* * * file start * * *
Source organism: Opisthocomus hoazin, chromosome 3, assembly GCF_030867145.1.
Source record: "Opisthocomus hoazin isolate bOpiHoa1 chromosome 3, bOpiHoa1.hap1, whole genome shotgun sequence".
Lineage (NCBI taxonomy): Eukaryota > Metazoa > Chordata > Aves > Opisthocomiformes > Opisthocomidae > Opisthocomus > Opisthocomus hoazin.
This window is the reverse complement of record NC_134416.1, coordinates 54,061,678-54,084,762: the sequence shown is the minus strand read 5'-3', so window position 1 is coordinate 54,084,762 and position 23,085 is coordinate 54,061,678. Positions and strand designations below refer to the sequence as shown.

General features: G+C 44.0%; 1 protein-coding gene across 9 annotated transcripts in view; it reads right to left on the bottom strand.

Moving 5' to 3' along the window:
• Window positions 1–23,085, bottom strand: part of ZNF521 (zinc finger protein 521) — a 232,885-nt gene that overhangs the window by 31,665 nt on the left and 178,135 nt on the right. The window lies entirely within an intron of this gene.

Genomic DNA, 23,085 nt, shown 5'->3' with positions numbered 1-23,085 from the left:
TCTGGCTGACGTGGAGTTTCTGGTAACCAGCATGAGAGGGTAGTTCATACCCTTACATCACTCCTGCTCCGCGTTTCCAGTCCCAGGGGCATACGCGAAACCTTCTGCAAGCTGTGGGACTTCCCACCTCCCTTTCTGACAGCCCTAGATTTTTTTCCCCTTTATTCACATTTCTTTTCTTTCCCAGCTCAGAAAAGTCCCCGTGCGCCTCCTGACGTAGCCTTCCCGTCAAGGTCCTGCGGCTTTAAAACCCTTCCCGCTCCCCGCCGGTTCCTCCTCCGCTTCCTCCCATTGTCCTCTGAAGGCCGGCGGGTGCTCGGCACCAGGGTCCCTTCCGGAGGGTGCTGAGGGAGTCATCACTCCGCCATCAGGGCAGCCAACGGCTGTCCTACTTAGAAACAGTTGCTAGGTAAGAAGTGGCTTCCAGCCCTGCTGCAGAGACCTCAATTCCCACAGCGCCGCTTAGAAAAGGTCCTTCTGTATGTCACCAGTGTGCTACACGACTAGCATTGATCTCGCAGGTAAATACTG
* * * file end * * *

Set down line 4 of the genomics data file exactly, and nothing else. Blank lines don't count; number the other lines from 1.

This window is the reverse complement of record NC_134416.1, coordinates 54,061,678-54,084,762: the sequence shown is the minus strand read 5'-3', so window position 1 is coordinate 54,084,762 and position 23,085 is coordinate 54,061,678. Positions and strand designations below refer to the sequence as shown.